• Fernando Lessa
Fernando Lessa

Don't let FortisBC pollute Átl’ḵa7tsem / Howe Sound


1438 signed. Let's get to 2000.

FortisBC has applied for two permits to discharge wastewater into the Squamish River and Átl’ḵa7tsem / Howe Sound.

Anyone using the Squamish River, the estuary, or Howe Sound for recreation, fishing, or harvesting traditional foods could be negatively affected by the approval of these permits.

We need you to send a personalized letter to the BC Energy Regulator and share how you use these areas, so we can show how many people are directly impacted.

Although the public comment period ended on December 30th, all public comments received prior to the permitting decision will be considered, so please keep your letters coming!

What is happening?

FortisBC has applied to the BC Energy Regulator to discharge wastewater at both ends of its proposed 14-foot wide, 9-kilometre tunnel under the Squamish estuary: at the BC Rail site and at the Woodfibre site.

Woodfibre LNG has also applied to discharge 1,600 cubic metres (1,600 tonnes) of effluent per day at the Woodfibre site for over four years.

These three permits together could result in cumulative, long-term toxic effects for wildlife and ecosystems in Átl’ḵa7tsem / Howe Sound. There is also a risk of significant human health impacts from exposure to heavy metals, hydrocarbons, and persistent organic pollutants (dioxins and furans).

We need your help to document how people use the Squamish River, the Estuary, or Howe Sound for recreation, fishing, or harvesting traditional foods. Are you a business owner that uses this area for your business? Do you fish, swim, paddle, or do windsports here? You could be negatively affected by the approval of these permits.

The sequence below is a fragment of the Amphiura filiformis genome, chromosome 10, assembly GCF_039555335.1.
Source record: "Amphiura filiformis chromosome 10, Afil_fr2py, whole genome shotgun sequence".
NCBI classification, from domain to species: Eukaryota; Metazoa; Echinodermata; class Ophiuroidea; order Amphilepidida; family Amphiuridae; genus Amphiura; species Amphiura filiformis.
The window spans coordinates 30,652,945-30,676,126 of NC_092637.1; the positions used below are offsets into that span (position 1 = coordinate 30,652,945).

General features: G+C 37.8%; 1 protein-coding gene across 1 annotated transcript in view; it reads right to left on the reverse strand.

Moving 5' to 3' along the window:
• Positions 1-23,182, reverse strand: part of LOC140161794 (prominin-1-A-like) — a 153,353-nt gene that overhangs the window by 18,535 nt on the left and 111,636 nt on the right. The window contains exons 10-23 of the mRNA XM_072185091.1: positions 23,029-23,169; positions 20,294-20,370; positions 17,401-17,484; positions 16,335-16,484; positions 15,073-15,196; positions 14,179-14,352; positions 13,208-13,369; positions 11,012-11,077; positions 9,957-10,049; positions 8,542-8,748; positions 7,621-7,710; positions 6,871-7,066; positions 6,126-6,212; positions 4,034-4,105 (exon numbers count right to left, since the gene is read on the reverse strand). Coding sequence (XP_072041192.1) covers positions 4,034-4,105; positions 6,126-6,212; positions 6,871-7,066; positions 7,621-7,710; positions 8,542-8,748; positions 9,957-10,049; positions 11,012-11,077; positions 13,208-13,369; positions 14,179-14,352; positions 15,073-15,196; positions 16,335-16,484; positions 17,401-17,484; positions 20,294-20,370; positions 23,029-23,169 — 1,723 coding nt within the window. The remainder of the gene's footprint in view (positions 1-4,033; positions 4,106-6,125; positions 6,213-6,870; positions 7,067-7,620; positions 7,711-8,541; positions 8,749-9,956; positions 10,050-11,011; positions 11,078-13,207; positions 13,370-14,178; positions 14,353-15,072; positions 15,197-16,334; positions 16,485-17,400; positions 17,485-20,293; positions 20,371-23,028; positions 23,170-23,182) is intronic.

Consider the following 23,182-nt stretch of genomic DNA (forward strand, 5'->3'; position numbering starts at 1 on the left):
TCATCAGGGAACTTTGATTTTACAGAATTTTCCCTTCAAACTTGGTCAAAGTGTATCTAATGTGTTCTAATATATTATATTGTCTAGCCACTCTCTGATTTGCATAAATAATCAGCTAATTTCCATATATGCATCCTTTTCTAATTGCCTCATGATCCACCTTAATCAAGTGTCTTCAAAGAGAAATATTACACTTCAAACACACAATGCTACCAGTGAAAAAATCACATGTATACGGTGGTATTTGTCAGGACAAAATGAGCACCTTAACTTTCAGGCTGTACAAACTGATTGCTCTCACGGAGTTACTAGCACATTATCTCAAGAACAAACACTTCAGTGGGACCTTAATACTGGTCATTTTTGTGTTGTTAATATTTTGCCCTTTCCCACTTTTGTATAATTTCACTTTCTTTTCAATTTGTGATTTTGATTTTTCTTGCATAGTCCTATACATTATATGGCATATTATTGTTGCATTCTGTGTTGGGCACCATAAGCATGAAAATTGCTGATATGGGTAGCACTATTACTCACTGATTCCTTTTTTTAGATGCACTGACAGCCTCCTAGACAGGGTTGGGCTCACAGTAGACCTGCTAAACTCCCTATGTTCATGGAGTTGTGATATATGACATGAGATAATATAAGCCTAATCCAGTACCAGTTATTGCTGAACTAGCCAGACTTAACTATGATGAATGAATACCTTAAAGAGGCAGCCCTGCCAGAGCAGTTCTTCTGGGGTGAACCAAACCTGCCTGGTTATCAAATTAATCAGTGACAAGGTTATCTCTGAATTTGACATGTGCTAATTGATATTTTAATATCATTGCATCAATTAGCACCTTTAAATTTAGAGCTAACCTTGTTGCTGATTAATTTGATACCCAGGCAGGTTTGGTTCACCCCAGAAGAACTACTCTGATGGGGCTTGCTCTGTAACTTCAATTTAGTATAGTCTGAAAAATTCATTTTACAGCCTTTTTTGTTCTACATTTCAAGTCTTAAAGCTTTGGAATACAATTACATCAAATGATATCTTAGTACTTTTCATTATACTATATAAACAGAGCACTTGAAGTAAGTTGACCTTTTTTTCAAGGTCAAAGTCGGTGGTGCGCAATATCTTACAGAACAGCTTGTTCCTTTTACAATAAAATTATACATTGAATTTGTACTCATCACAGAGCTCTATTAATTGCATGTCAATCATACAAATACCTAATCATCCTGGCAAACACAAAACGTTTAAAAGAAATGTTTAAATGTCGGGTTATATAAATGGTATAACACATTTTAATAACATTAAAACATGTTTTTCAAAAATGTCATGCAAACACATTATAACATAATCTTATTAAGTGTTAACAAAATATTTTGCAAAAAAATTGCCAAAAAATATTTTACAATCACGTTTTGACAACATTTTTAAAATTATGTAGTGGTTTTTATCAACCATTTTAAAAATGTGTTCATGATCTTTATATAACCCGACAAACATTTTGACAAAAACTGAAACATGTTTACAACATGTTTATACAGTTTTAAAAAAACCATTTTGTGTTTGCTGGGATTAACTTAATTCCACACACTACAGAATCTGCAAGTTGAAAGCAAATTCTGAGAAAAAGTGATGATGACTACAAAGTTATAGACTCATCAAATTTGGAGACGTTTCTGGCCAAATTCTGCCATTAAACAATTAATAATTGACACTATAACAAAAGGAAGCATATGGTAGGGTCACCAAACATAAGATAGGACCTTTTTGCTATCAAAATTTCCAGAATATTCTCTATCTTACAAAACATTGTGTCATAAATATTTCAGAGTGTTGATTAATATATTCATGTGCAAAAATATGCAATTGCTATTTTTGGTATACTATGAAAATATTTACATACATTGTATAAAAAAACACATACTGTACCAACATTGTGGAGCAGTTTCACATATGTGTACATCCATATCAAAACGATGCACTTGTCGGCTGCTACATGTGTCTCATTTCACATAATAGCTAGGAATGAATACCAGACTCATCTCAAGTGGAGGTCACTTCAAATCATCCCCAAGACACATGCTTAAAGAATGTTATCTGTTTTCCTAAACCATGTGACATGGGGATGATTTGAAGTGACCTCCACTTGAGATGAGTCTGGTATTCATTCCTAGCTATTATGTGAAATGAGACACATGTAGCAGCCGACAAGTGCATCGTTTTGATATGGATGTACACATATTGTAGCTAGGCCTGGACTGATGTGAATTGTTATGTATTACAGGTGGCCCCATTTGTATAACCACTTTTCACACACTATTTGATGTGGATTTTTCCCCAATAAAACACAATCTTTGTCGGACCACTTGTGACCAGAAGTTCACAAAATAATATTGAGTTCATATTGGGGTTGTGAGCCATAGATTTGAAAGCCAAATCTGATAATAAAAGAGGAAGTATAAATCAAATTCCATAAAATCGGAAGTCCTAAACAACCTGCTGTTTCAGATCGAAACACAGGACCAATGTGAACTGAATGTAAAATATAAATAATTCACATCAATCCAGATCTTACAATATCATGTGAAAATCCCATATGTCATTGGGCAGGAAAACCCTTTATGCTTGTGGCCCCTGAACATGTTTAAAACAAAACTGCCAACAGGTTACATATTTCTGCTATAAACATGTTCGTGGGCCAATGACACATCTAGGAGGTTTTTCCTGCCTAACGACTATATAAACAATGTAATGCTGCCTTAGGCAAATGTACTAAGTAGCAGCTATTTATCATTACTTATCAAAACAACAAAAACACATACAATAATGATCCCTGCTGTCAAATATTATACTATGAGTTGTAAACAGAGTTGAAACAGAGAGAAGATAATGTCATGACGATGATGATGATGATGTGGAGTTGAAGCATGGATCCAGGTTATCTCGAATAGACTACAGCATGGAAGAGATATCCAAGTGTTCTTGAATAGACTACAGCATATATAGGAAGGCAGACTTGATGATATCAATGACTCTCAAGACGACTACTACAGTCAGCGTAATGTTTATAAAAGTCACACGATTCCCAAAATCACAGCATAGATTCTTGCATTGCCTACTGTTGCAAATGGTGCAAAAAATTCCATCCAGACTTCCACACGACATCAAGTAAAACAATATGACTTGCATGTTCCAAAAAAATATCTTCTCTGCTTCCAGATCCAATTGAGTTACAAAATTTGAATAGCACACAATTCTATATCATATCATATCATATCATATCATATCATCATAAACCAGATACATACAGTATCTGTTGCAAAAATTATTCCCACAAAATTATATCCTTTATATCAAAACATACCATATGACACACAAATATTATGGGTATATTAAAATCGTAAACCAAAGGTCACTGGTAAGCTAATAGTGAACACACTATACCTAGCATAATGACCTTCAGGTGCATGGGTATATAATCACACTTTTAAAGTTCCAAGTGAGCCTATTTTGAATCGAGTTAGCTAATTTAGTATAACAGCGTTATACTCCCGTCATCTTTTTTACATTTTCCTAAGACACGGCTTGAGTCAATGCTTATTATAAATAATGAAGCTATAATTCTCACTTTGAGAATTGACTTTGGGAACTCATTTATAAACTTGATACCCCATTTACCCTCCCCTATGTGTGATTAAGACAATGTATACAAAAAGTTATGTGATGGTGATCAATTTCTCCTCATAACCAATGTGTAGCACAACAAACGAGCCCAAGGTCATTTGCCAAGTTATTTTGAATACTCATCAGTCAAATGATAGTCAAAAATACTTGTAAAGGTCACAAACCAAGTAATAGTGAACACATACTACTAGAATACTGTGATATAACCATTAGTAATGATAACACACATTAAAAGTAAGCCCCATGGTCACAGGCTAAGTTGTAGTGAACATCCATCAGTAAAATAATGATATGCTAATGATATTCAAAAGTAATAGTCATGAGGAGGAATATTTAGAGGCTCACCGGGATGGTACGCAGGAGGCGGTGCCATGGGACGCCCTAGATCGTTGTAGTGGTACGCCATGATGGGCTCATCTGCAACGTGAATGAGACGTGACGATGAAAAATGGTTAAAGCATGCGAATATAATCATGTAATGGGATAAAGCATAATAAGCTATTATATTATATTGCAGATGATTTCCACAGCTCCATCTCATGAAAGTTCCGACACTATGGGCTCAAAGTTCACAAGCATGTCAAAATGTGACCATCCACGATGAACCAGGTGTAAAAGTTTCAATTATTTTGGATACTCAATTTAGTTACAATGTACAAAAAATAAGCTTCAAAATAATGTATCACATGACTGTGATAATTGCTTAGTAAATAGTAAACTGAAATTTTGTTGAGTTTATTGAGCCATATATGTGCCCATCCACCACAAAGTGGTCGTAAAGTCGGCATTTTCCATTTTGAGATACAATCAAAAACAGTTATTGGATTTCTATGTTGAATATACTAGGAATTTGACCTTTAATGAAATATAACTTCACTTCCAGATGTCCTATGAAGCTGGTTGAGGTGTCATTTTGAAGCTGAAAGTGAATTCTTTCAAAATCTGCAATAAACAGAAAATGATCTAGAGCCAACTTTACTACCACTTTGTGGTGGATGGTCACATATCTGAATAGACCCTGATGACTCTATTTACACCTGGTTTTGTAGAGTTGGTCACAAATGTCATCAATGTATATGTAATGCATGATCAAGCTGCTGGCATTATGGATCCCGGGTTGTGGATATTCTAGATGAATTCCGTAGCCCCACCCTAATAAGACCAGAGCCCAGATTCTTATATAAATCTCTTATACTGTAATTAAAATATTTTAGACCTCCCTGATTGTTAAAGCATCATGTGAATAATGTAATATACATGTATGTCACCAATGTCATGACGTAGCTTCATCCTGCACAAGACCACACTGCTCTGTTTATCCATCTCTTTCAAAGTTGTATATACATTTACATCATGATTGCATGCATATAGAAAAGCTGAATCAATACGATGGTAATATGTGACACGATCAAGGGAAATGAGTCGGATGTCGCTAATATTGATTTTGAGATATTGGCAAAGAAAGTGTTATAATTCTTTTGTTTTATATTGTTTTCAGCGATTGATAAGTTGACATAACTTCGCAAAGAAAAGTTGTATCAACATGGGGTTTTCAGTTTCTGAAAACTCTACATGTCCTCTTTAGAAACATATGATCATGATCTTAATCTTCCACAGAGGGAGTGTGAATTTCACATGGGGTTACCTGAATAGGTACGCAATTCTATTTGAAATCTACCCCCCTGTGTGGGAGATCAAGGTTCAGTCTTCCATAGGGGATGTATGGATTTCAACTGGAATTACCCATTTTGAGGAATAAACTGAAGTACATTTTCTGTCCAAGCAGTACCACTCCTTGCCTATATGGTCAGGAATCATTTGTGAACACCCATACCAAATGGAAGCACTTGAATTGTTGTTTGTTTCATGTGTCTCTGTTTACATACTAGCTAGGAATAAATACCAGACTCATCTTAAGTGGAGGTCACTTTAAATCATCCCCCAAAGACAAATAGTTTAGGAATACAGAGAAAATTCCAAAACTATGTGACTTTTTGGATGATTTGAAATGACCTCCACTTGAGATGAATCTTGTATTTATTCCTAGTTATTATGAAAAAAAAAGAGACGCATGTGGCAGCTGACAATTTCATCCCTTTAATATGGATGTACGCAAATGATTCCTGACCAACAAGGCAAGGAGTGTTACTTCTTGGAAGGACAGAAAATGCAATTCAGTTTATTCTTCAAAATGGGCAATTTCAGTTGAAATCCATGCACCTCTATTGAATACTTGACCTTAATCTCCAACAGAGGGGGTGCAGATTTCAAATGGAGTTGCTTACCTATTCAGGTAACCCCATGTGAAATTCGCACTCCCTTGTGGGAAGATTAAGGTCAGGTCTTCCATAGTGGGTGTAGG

Please take a moment to send a letter to the BC Energy Regulator and ask them to reject this permit application. Personalized letters are much more impactful.

Permission to pollute: FortisBC x2

FortisBC has applied to discharge wastewater at both ends of its proposed 14-foot wide, 9-kilometre tunnel under the Squamish estuary: at the BC Rail site, and at the Woodfibre site. Both sites are heavily contaminated from past industrial activity.

If approved, FortisBC's two permits would allow for effluent to be discharged at rates of 515 cubic meters every day during construction and up to 2,700 cubic meters per day during hydrostatic testing of the pipeline at the BC Rail Site. At the Woodfibre LNG Site, FortisBC wants to discharge 1,500 cubic metres of effluent per day for three years.

When combined with Woodfibre LNG's effluent permit application, the two companies together want to discharge a cumulative 3,615 cubic metres of effluent every day. Over a three-year period, that's over 1,000 Olympic swimming pools worth of effluent!

As FortisBC excavates the rock portion of the tunnel, they are proposing to store potential acid generating rocks in a stockpile at the upper quarry on the Woodfibre site. It is acid-generating rocks from Britannia Mine that once made Howe Sound one of the most polluted areas in North America.